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Saturday May 30, 2020

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Police and Security Forces Modernisation

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The nation has just marked 50 years of the beginning of the 1962 Indo-China War. It is a war that scarred many in the country, leaving an indellible mark on the psyche of many an individual and many an institution. The day after the 50th anniversary event India marked its Police Day, an annual commemoration for those in Khaki who have sacrificed their lives for the country. Police forces of the various states conducted moving ceremonies in their respective capitals and the central police organisations were not to be left behind in their remembrance efforts. In all the din and ceremony of the event what gets overlooked is the origins of the Police Day.

A patrol of the Central Reserve Police Force engaged elements of the People's Liberation Army high in the Himalayas, in 1959. More than a dozen died, some taken prisoner, but all fought honourably and admirably. That was then and this is now, where the CRPF is routinely ambushed by Naxals in the jungles of India. How is it that in 1959 the same organisation was capable of patrolling the highest Indian borders, but in 2012 it finds itself in a bit of a struggle coping with the challenges of Naxalism? There are various pointers in this question, for the service as a whole, as well as India and its government functioning. There are constant voices being raised for the reorganisation of the Ministry of Defence, restructuring of the armed forces and etc. etc. But in hindsight and going by the daily situation reports, the greater challenge before the country is redoing the Ministry of Home Affairs. Its structuring, functioning and aimlessness, costs the country precious lives on a daily basis.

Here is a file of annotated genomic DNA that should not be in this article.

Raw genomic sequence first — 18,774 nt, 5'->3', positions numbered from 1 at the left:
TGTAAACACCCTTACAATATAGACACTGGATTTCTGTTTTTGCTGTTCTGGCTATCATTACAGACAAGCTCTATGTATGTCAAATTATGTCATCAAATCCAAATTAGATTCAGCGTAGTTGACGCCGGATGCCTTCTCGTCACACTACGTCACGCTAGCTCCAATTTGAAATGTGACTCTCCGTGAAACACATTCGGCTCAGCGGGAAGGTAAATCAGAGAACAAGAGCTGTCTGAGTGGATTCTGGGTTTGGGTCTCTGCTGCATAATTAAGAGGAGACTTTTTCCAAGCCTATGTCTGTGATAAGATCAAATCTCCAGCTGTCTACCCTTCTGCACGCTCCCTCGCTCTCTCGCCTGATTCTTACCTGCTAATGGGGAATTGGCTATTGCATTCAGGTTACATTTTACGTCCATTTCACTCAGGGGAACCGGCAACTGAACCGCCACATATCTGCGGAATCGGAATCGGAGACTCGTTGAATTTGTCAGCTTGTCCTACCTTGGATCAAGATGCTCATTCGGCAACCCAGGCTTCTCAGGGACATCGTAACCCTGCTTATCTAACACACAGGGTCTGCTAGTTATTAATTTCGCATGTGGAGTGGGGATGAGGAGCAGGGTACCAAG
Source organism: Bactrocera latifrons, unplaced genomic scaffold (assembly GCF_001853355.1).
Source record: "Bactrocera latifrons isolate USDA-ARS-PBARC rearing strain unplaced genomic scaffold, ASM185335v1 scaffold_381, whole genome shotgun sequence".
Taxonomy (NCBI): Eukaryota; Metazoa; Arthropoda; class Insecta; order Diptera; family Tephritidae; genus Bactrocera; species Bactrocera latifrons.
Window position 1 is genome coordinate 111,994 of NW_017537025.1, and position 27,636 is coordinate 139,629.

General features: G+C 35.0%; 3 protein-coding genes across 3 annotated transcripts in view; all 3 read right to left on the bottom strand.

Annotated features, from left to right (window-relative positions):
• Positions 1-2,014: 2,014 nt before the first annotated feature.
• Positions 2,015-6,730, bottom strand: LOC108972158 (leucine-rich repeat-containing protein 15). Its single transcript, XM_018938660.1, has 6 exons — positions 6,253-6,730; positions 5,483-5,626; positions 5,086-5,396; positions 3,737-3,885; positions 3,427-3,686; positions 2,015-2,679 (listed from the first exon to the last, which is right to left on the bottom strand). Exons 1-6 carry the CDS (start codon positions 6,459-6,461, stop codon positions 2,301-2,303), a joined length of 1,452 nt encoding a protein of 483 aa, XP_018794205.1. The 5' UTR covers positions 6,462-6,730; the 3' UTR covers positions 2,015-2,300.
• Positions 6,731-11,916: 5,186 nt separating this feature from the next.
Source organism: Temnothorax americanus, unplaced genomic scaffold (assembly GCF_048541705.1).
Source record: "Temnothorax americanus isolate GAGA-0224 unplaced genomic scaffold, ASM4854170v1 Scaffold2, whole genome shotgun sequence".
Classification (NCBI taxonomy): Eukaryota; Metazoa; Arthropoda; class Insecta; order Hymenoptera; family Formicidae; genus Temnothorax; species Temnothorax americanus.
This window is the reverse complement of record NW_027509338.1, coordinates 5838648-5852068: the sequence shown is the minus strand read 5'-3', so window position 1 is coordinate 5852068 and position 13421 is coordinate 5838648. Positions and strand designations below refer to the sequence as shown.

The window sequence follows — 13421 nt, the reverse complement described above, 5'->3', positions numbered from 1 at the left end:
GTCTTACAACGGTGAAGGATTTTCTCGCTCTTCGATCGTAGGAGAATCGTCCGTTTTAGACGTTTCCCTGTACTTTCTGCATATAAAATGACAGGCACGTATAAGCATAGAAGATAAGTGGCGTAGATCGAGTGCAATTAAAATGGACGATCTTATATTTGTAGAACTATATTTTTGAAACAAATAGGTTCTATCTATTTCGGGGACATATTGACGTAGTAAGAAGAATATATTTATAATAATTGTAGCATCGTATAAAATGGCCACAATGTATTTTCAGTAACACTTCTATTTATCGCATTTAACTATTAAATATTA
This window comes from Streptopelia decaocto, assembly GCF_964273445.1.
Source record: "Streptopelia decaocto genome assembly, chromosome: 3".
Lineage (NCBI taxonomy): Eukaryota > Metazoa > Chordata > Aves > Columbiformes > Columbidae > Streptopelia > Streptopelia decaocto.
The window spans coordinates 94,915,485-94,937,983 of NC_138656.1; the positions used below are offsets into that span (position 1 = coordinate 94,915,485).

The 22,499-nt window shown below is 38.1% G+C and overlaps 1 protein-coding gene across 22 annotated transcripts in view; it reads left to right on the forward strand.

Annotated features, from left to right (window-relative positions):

Police and security forces in India function under the directions of the Home Ministry. It is their cadre controlling authority, that 'power' which influences all oomph in Government of India. Over the years the Home Ministry has neglected the functioning of its police and security forces to such a degree that a dispassionate white paper is required. Scores of battalions are being raised, funds allocated, positions created, without a rationalisation of what, how much, where and when.

In India's national security scenario of today and the next 25 years, what is the nature of threat that confronts the country. It is not uni-dimensional and the totality of its needs have to be calculated. Which then leads us to the next question – how much is the quantum of force that India needs in order to overcome its national security challenges. Where are these precious national resources to be applied and when are they to be deployed for their national tasks. These basic questions need to be addressed, first, before India can call itself a secure country getting the biggest bang for its buck. All of which then leads us to the fundamental national security concern – the modernisation of the various police and security forces in the country. Modernisation does not start by changing weapons, or modes of transport. Modernisation starts by re-evaluating existing structures for current and future threats. A 19th century model of policing and its contagion into the other security forces is an unlikely victor in a 21st century war. The Ministry of Home Affairs needs to be woken from its slumber, primarily.


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